On Tuesday June 11, 2019, the 9th National Assembly was inaugurated and principal officers for the two chambers were elected. While Ahmed Lawan emerged Senate President, Femi Gbajabiamila was elected Speaker of the House of Representatives at the end of a tension-soaked process. The emergence of the duo, who were the choice of their party, the All Progressives Congress (APC) and the President Muhammadu Buhari-led government, was received with mixed feelings. While some considered it a good development in view of the frosty relationship that existed between the 8th National Assembly and the executive arm of government, which lasted throughout the life of that assembly, others saw it as a move by the executive to pocket the legislature and at variance with the principle of separation of powers which provides a system of checks and balances to prevent the abuse of power.
President Buhari had recently bemoaned the relationship between his administration and the outgone assembly. He said: “Relations between the Executive and the Legislature were not the best in the 8th National Assembly. I sincerely hope each one of us will do his utmost to ensure there is a better working relationship between these two arms of government in the 9th Assembly so that we can serve the people better.”
Even though the president has placed the blame for his inability to perform optimally in his first tenure at the door step of the 8th National Assembly, it is on record that that assembly was the best performing since the return to democratic governance 20 years ago. The immediate past legislative session passed over 300 bills. Some of the critical bills to its credit are the Not Too Young to Run Bill, Minimum Wage Bill, June 12 Bill, The Nigeria Centre for Disease Control and Prevention Bill, and the Prevention of Crime Amendment Bill, among otheres, which were assented to by President Buhari. The eighth National Assembly also recorded the highest number of rejected bills. At least 40 bills suffered rejection under the Senator Bukola Saraki and Rt Hon Yakubu Dogara-led Senate and House of Representatives, respectively, just as no fewer than 100 bills sent to the President were yet to be passed into law at the end of the tenure of that assembly.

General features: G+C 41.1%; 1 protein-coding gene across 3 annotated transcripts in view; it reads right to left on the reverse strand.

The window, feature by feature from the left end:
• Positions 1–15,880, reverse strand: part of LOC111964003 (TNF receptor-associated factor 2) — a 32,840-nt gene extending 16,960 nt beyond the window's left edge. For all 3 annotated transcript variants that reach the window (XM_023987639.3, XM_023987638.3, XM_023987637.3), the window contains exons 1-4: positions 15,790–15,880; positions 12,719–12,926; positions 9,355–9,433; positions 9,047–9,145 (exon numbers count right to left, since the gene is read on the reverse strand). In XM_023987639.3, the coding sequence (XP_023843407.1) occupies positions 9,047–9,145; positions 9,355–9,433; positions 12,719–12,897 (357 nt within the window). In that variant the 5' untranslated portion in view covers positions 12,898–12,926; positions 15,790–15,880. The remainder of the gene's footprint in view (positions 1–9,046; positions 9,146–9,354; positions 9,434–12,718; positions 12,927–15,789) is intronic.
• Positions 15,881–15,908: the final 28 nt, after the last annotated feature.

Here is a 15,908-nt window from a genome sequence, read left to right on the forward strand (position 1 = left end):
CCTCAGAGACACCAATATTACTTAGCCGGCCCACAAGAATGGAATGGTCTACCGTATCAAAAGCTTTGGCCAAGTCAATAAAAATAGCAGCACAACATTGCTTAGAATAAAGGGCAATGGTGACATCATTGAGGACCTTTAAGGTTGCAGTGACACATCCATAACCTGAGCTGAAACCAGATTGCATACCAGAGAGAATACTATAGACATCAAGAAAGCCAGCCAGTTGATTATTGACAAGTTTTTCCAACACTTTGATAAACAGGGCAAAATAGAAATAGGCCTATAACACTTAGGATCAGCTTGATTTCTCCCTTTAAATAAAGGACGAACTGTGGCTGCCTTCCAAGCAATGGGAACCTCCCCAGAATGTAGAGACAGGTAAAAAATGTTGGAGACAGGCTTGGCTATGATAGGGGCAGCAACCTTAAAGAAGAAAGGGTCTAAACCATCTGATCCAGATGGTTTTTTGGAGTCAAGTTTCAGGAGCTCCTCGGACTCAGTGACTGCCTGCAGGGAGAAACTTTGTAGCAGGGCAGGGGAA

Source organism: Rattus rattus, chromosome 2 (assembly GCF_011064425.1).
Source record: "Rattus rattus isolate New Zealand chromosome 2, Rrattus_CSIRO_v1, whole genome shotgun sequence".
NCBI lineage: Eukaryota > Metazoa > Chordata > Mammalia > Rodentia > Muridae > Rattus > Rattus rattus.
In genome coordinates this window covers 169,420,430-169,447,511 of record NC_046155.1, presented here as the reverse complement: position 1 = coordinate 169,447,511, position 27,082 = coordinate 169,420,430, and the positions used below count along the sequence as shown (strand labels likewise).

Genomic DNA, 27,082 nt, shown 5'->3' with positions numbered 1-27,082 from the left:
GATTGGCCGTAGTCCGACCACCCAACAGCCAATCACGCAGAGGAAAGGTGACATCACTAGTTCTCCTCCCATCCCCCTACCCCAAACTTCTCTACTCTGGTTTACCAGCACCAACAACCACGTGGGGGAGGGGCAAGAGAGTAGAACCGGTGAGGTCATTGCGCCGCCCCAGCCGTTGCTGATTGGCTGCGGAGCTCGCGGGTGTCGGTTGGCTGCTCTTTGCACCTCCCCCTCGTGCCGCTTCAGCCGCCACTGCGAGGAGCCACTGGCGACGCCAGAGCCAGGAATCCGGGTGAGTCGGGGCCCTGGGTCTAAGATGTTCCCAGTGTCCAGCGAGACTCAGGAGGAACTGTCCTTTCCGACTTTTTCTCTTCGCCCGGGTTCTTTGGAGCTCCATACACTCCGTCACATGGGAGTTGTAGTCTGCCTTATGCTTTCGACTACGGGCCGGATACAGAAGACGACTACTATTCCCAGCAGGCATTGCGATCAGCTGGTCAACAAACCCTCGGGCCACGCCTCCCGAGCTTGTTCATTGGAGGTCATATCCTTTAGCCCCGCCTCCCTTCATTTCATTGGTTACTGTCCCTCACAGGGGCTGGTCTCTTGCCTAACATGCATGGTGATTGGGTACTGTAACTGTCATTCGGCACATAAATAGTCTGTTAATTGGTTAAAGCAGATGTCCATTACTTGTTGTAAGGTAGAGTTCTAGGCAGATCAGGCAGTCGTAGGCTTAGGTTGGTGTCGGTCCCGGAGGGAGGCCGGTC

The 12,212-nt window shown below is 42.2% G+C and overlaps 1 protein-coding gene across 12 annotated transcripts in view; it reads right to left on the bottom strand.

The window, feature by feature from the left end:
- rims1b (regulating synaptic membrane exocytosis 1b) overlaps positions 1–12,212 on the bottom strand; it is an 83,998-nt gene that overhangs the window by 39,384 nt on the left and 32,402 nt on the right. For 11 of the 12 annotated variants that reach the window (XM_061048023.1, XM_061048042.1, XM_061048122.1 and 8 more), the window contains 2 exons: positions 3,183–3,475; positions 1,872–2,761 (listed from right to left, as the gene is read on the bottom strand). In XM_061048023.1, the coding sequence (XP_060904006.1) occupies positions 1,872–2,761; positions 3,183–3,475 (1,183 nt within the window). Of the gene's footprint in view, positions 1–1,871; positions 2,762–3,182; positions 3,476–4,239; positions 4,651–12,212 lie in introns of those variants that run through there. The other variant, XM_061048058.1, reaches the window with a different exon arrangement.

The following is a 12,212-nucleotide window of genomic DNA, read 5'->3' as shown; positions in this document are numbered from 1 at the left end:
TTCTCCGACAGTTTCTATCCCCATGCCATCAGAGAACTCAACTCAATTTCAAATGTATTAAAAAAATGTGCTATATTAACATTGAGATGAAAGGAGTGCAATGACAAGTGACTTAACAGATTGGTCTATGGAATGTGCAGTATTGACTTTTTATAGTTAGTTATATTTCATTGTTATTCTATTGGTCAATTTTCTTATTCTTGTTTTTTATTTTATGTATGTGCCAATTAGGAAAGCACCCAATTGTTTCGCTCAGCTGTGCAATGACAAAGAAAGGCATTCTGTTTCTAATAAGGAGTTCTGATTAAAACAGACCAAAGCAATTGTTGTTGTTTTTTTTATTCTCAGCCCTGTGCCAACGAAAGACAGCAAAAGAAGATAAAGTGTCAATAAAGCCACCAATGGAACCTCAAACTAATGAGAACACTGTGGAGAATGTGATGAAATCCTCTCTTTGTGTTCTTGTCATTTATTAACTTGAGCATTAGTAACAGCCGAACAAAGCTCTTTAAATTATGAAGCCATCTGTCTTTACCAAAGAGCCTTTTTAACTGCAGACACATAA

Some of the rejected bills are the Electoral Act Amendment Bill; Petroleum Industry Governance Bill; Bill Seeking to Amend the Constitution for an annual State of the Nation Address by the President; Industrial Development (Income Tax Relief) Amendment Bill; Chartered Institute of Pension Practitioners Bill; and the Revenue Mobilisation Allocation and Fiscal Commission (Amendment) Bill.Others are Bankruptcy and Insolvency Bill; Small and Medium Enterprise Agency Bill; Energy Commission (Amendment) Bill; Ajaokuta Steel Company Completion Fund Bill; National Housing Fund Bill; Advance Fee Fraud and Other Related Offences (Amendment) Bill; National Oil Spill Detection and Response Agency Act (Amendment) Bill; and the Federal Polytechnics Act (Amendment) Bill.
While we note that cordial executive-legislature relations are important in a democracy for the development of the country, through initiation and passage of critical laws as well as proper oversight functions for fiscal probity, it is the view of this newspaper that a situation where the executive openly supports those who emerge leaders and goes as far as handpicking candidates to fill principal offices does not augur well as it is subject to abuse and could lead to having a rubber stamp legislature.
Now that elections are over, with the All Progressives Congress (APC) in control of the legislature, the executive arm of government will no longer have an alibi for its poor performance. It is our expectation that the chummy relationship between the two arms of government will translate to timely clearance of appointees for critical offices by the president, early budget passage, and passage of laws to address the economic and security challenges bedevilling the country.